Extraocular muscle palsies can indicate the presence of a significant underlying pathology. They are even more alarming in childhood because of the missing vascular aetiology (diabetes and hypertension), which is the most prevalent cause in adult populations.1, 2 The majority of acquired abducens nerve palsies in children are caused by intracranial tumours and trauma.3, 4, 5 The age- and sex-adjusted annual incidence of the third, fourth, and sixth nerve palsies combined in a paediatric population has been reported to be 7.6 per 100 000 population.6

Benign acquired isolated abducens nerve palsy is a rare presentation in children, and recurrences are even rarer. Many cases are idiopathic, but a distinct entity of benign abducens nerve palsies has been associated with viral infections or immunization.7, 8, 9 Other causes include migraine and neurovascular compression by aberrant vessels.5

The diagnosis is made by exclusion in a retrospective manner after an adequate period of close observation. Accordingly, the aim of our study was (1) to present clinical features in a larger case series; and (2) to extend the earlier-reported follow-up time for confirming the benign nature of this entity.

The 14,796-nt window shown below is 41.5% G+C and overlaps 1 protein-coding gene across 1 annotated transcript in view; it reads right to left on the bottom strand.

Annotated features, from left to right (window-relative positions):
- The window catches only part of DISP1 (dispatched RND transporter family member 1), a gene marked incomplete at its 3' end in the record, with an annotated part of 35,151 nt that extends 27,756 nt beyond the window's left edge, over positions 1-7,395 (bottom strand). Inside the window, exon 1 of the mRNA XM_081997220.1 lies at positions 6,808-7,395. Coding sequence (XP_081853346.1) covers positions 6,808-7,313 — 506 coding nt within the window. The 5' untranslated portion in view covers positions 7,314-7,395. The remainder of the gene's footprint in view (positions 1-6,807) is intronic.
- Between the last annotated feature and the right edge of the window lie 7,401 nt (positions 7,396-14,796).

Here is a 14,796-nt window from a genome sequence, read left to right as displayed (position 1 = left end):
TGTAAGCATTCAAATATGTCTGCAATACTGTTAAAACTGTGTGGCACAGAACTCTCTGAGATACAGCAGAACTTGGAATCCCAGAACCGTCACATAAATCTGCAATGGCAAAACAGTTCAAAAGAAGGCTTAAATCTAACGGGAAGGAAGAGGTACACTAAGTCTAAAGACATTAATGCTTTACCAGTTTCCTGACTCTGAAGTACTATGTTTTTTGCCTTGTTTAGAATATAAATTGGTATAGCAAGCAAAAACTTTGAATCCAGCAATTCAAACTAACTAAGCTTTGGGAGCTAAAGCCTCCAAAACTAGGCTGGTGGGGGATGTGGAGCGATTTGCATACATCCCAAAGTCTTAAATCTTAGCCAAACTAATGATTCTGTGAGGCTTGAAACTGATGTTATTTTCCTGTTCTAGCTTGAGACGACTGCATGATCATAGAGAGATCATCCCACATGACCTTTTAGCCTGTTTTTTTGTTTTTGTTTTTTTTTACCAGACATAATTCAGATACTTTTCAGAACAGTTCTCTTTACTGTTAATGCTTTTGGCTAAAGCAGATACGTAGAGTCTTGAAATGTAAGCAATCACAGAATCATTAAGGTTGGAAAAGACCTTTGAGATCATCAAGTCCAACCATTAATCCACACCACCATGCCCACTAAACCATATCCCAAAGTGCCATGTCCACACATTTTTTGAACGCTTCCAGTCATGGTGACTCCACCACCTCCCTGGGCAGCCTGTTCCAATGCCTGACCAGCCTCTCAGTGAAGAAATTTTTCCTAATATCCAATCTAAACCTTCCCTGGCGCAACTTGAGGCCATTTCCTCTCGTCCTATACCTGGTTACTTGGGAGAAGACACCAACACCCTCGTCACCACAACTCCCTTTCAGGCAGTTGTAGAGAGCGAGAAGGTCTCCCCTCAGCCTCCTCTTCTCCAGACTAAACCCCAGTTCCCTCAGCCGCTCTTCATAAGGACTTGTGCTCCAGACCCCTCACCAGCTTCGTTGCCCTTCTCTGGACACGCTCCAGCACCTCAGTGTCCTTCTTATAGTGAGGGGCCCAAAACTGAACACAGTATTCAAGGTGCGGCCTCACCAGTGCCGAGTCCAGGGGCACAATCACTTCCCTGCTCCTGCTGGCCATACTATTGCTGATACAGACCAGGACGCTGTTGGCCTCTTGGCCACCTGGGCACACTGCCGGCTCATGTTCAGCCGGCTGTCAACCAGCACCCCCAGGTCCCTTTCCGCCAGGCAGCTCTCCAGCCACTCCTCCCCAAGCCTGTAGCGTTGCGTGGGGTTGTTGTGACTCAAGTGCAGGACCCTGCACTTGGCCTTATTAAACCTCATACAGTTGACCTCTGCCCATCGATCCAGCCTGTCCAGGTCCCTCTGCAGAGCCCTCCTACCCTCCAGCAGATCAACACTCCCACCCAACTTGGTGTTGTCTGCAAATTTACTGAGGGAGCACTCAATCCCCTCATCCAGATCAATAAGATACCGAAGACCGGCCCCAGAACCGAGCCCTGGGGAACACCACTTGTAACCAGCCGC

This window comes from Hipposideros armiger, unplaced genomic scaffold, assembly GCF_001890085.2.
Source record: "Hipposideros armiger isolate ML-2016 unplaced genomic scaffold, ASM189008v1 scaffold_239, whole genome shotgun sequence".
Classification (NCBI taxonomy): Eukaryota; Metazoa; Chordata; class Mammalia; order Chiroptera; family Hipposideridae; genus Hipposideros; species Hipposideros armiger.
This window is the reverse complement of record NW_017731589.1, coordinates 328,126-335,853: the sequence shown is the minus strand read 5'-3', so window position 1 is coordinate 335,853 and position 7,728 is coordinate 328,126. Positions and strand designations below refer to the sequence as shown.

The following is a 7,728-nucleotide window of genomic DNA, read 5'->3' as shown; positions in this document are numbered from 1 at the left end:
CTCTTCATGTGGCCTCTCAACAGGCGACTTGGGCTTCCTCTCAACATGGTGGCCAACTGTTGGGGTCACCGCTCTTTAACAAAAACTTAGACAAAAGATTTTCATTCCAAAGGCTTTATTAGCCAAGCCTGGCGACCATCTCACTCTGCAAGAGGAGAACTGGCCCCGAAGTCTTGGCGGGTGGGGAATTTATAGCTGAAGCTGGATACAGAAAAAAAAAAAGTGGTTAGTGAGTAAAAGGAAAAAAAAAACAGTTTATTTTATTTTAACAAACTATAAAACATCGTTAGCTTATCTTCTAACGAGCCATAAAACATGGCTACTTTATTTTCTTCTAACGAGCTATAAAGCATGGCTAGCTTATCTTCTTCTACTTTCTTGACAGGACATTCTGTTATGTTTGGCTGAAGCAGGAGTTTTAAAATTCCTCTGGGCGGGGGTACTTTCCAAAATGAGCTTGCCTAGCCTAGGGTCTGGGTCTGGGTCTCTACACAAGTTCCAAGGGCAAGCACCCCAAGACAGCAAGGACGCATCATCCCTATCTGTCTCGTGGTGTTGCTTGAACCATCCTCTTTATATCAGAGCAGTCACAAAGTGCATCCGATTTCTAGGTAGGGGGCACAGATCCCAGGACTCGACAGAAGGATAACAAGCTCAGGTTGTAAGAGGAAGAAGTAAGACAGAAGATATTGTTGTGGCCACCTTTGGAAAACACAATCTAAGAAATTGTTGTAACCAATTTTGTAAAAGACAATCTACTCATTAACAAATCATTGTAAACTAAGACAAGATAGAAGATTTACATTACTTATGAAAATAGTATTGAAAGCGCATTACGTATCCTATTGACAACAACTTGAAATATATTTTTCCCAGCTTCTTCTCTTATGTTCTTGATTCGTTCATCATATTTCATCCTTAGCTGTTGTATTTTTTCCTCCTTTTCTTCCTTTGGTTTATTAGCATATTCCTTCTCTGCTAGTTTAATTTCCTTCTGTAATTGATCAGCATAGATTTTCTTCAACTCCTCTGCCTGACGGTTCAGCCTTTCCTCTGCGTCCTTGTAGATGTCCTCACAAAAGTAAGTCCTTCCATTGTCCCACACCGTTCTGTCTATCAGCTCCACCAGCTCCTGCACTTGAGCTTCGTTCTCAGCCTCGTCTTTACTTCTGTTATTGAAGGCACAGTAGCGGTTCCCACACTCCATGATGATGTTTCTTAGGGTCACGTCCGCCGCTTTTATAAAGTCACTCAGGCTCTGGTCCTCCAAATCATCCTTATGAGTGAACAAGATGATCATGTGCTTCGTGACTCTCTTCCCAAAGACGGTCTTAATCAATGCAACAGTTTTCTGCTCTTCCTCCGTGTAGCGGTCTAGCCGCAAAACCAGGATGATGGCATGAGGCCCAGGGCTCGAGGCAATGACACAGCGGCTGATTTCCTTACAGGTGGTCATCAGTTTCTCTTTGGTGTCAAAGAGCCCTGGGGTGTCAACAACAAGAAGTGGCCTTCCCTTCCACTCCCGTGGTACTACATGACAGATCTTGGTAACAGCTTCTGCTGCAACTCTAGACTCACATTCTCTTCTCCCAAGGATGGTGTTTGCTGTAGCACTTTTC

Materials and methods

A retrospective chart review of our institutional diagnostic database at the Department of Ophthalmology, University Hospital of Hamburg, Germany, was carried out for to identify all consecutive children with a history of abducens nerve palsy between January 1991 and July 2008. The original diagnoses had been made by ophthalmologists or neurologists; but in all patients, close follow-up examinations were carried out in the ophthalmology department.

Inclusion criteria were benign abducens nerve palsy without any severe underlying pathology. Hence, traumatic, neoplastic, aneurysmal, and meningitic palsies were not considered. Congenital cases and Duane's retraction syndrome were also excluded. In all children, a careful orthoptic and ophthalmic examination including slit-lamp assessment and dilated indirect ophthalmoscopy during acute presentation and follow-up was carried out. In addition, all children underwent paediatric neurology assessment.